GENTLEMEN PREFER BLONDES (USA 1953, 4.1.) The adventures of two contrasting show girls on a cruise ship: While Lorelei (Marilyn Monroe) is primarily interested in affluent men, Dorothy (Jane Russell) is in search of true love. On the passage to Europe, where Lorelei plans to marry millionaire's son Gus Esmond in Paris, his father has Ernie Malone keep an eye on her. Yet before Malone is able to pass on photos of Lorelei with the owner of a diamond mine to Esmond, Lorelei and Dorothy try to relieve him of the compromising material, even as Malone himself falls in love with Dorothy. Hawks' adaptation of the successful Broadway musical in radiant Technicolor accentuates the source material's exaggerations and caricatures in corresponding vocal numbers. "Diamonds Are a Girl's Best Friend" went on to become Marilyn Monroe's signature song.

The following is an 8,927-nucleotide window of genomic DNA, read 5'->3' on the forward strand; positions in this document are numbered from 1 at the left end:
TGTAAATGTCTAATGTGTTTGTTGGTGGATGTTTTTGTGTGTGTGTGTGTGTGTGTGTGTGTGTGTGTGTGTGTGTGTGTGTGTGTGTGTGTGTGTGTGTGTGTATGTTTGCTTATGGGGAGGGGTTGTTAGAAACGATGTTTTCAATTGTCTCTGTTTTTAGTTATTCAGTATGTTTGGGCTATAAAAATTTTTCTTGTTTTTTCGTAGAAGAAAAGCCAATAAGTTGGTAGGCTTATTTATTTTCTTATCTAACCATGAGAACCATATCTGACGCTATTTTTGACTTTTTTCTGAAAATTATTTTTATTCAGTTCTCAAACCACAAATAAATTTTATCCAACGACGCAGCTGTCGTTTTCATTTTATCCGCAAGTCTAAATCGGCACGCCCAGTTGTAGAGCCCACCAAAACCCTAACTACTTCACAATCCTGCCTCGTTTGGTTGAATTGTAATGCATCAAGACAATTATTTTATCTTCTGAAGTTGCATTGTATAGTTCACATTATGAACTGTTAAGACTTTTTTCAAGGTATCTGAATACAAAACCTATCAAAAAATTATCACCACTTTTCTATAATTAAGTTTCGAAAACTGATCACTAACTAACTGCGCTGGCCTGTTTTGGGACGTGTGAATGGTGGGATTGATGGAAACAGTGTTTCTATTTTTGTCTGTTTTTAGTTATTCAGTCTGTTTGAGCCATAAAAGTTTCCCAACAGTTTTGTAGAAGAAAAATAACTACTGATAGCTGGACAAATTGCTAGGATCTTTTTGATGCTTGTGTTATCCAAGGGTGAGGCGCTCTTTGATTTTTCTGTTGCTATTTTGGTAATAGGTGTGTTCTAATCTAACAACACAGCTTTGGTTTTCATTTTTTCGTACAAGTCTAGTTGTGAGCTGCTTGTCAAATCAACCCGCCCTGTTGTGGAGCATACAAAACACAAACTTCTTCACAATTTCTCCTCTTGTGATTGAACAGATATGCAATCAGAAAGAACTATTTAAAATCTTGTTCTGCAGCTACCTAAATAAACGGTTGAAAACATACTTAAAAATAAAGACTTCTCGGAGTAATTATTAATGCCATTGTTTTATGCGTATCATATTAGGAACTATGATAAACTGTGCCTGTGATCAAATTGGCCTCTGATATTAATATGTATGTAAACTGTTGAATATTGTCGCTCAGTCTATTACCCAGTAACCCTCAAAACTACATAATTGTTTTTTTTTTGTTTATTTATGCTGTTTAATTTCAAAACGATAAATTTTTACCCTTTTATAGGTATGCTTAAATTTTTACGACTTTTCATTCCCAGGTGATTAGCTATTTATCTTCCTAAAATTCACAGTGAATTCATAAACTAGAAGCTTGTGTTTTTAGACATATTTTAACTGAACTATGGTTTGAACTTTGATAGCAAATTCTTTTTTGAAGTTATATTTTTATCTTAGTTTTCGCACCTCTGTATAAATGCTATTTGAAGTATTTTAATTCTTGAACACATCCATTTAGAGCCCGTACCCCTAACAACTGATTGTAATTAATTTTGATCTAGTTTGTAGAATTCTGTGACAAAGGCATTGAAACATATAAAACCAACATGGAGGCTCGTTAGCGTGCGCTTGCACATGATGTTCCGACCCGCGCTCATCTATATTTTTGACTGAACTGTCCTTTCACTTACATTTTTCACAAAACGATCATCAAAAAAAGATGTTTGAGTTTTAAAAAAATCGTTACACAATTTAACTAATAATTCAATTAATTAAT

HATARI! (USA 1962, 5.1.) A group of colorful characters led by the young owner of an animal farm and the team's mellow "technical head" Sean Mercer (John Wayne) are catching animals in East Africa for a zoo. Young photographer Anna Maria "Dallas" (Elsa Martinelli) would like to document this dangerous hunt but is initially rejected by Mercer… HATARI! shows man and animal, civilization and nature all in strange harmony: the hunters do not actually kill, while "Dallas" becomes the "mother" of three baby elephants and consequently joins a local tribe following the respective initiation. Hawks' high-spirited adventure comedy is surely one of his most relaxed works and one of the few examples of a late career masterpiece. Despite some outstanding acting performances, the true star of the film is Russell Harlan's camera. The rousingly filmed hunting sequences are some of the best ever committed to film.